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J Sci Med Sport. 2014 Jul;17(4):381-6. doi: 10.1016/j.jsams.2013.09.004. Epub 2013 Sep 18.

Familial resemblance of physical activity levels in the Portuguese population.

Author information

CIFI(2)D, Kinanthropometry Lab, Faculty of Sport, University of Porto, Portugal. Electronic address:
CIFI(2)D, Kinanthropometry Lab, Faculty of Sport, University of Porto, Portugal.
INSERM, UMR_S 937, ICAN Institute for Cardiometabolism and Nutrition, Pierre and Marie Curie University (UPMC, Paris 6), France.
Pennington Biomedical Research Center, Louisiana State University System, USA.



Moderate to high levels of physical activity are related to positive health status. Parents share with their children important cultural aspects and beliefs related to healthy living. However, family studies show contradictory results for familial aggregation of physical activity. The purposes of this study were to assess whether physical activity shows familial aggregation in the Portuguese population and to disentangle the exact pattern of familial resemblance.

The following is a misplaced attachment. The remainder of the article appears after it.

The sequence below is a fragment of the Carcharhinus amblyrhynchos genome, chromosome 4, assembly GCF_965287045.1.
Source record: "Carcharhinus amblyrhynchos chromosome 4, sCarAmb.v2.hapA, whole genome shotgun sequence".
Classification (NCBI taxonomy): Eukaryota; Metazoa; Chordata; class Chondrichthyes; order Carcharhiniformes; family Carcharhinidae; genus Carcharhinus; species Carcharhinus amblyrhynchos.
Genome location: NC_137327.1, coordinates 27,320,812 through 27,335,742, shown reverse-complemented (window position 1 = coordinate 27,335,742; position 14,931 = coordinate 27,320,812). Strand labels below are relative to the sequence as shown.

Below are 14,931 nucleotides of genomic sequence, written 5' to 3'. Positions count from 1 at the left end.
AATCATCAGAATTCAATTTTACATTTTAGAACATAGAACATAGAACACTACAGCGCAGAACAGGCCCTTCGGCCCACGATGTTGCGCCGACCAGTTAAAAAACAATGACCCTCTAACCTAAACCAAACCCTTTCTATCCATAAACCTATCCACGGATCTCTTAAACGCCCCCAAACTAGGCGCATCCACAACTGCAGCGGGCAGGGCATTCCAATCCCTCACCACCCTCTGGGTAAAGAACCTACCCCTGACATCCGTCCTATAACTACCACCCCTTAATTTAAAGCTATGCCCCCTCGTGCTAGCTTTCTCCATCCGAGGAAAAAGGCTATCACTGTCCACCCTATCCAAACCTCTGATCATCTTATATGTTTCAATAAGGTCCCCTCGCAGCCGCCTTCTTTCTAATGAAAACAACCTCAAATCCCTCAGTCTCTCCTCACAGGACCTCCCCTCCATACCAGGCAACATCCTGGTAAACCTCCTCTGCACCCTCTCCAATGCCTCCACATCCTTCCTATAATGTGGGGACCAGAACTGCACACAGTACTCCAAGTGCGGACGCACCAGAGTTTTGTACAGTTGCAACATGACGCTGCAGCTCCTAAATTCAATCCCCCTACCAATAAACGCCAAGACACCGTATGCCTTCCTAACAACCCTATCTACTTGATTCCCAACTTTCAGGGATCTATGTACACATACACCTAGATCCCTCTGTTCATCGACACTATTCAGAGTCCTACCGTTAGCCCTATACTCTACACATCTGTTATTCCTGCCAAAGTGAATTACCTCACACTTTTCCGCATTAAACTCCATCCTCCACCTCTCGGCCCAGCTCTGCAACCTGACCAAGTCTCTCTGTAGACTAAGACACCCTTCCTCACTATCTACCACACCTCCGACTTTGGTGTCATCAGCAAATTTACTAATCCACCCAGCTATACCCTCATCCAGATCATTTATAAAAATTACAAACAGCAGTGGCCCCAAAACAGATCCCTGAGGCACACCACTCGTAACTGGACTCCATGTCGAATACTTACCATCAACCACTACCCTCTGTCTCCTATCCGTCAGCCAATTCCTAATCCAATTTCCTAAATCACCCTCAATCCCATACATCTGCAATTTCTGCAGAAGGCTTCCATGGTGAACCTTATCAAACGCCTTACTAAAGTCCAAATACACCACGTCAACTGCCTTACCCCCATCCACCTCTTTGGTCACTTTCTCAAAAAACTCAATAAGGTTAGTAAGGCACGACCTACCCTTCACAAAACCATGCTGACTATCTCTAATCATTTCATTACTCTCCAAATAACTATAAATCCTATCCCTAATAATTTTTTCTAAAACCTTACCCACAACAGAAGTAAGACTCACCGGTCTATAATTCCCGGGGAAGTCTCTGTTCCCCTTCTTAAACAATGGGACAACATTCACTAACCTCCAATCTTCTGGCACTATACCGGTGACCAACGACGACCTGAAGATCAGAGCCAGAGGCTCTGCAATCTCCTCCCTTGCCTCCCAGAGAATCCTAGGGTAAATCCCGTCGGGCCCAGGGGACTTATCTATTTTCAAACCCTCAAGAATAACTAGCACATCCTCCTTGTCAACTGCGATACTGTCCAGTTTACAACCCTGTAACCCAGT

Cross-sectional family study.


We sampled 2661 Portuguese nuclear families (10,644 subjects) and assessed their physical activity using the Baecke questionnaire, including components for physical activity work/school, leisure-time activity, sports participation, and a total index of physical activity. Generalized estimating equations were used to compute spousal, parent-offspring and sibling correlations.


For leisure-time activity and total index of physical activity, the patterns were characterized with spouse correlations higher than parent-offspring correlations (0.20 vs 0.12, p=0.001 and 0.22 vs 0.12, p=10(-4), respectively) but lower than those in offspring (0.20 vs 0.51, p<10(-4) and 0.22 vs 0.35, p<10(-4), respectively). For sports participation, the spouse correlation was higher than parent-offspring correlations (0.30 vs 0.18, p<10(-4)), but also higher than sibling correlations (0.30 vs 0.22, p<10(-4)). Finally, the physical activity work/school spouse correlation was higher than the sibling correlations (0.22 vs 0.12, p<10(-4)).


The results support the hypothesis of familial aggregation in physical activity. Further, fathers and mothers had a similar influence on their offspring's physical activity levels irrespective of their sex, and equal sibling correlations point toward shared physical activity habits.


Correlations; Familial aggregation; Physical activity; Portugal

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